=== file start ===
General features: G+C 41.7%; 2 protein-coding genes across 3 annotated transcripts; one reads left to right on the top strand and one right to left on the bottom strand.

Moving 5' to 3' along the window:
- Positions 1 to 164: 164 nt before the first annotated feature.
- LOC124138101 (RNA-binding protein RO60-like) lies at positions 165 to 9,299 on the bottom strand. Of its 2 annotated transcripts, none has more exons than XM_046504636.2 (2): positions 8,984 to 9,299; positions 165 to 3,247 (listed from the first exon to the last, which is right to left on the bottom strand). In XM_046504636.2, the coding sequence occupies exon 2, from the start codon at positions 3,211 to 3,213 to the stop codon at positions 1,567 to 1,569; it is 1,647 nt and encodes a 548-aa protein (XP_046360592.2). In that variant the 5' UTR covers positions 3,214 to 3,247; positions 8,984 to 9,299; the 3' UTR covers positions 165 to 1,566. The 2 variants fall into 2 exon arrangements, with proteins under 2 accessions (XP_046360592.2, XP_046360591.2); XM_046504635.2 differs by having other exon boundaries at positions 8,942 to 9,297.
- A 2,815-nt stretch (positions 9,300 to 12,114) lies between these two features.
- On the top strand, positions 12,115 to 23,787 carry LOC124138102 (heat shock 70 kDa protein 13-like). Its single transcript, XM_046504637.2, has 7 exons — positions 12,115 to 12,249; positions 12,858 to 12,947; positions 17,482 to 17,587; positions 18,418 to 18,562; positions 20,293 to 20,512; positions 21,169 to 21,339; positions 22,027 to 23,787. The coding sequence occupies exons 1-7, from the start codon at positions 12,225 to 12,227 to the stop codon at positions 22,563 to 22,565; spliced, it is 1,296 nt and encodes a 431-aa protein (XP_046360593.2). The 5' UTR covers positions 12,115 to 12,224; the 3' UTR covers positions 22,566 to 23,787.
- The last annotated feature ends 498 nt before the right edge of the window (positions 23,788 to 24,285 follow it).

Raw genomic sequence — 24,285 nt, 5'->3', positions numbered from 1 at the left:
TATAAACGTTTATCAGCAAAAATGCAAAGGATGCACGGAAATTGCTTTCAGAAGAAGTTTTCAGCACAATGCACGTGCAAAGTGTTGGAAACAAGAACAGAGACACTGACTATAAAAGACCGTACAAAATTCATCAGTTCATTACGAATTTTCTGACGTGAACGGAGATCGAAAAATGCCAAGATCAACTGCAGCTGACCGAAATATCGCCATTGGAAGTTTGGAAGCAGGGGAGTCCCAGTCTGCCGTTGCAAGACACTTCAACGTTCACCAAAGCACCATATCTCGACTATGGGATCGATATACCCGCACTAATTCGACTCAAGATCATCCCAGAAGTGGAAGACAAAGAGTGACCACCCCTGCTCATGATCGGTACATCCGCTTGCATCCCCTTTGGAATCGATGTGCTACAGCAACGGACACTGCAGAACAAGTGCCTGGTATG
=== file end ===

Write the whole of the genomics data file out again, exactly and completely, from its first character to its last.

General features: G+C 41.7%; 2 protein-coding genes across 3 annotated transcripts; one reads left to right on the top strand and one right to left on the bottom strand.

Moving 5' to 3' along the window:
- Positions 1 to 164: 164 nt before the first annotated feature.
- LOC124138101 (RNA-binding protein RO60-like) lies at positions 165 to 9,299 on the bottom strand. Of its 2 annotated transcripts, none has more exons than XM_046504636.2 (2): positions 8,984 to 9,299; positions 165 to 3,247 (listed from the first exon to the last, which is right to left on the bottom strand). In XM_046504636.2, the coding sequence occupies exon 2, from the start codon at positions 3,211 to 3,213 to the stop codon at positions 1,567 to 1,569; it is 1,647 nt and encodes a 548-aa protein (XP_046360592.2). In that variant the 5' UTR covers positions 3,214 to 3,247; positions 8,984 to 9,299; the 3' UTR covers positions 165 to 1,566. The 2 variants fall into 2 exon arrangements, with proteins under 2 accessions (XP_046360592.2, XP_046360591.2); XM_046504635.2 differs by having other exon boundaries at positions 8,942 to 9,297.
- A 2,815-nt stretch (positions 9,300 to 12,114) lies between these two features.
- On the top strand, positions 12,115 to 23,787 carry LOC124138102 (heat shock 70 kDa protein 13-like). Its single transcript, XM_046504637.2, has 7 exons — positions 12,115 to 12,249; positions 12,858 to 12,947; positions 17,482 to 17,587; positions 18,418 to 18,562; positions 20,293 to 20,512; positions 21,169 to 21,339; positions 22,027 to 23,787. The coding sequence occupies exons 1-7, from the start codon at positions 12,225 to 12,227 to the stop codon at positions 22,563 to 22,565; spliced, it is 1,296 nt and encodes a 431-aa protein (XP_046360593.2). The 5' UTR covers positions 12,115 to 12,224; the 3' UTR covers positions 22,566 to 23,787.
- The last annotated feature ends 498 nt before the right edge of the window (positions 23,788 to 24,285 follow it).

Raw genomic sequence — 24,285 nt, 5'->3', positions numbered from 1 at the left:
TATAAACGTTTATCAGCAAAAATGCAAAGGATGCACGGAAATTGCTTTCAGAAGAAGTTTTCAGCACAATGCACGTGCAAAGTGTTGGAAACAAGAACAGAGACACTGACTATAAAAGACCGTACAAAATTCATCAGTTCATTACGAATTTTCTGACGTGAACGGAGATCGAAAAATGCCAAGATCAACTGCAGCTGACCGAAATATCGCCATTGGAAGTTTGGAAGCAGGGGAGTCCCAGTCTGCCGTTGCAAGACACTTCAACGTTCACCAAAGCACCATATCTCGACTATGGGATCGATATACCCGCACTAATTCGACTCAAGATCATCCCAGAAGTGGAAGACAAAGAGTGACCACCCCTGCTCATGATCGGTACATCCGCTTGCATCCCCTTTGGAATCGATGTGCTACAGCAACGGACACTGCAGAACAAGTGCCTGGTATG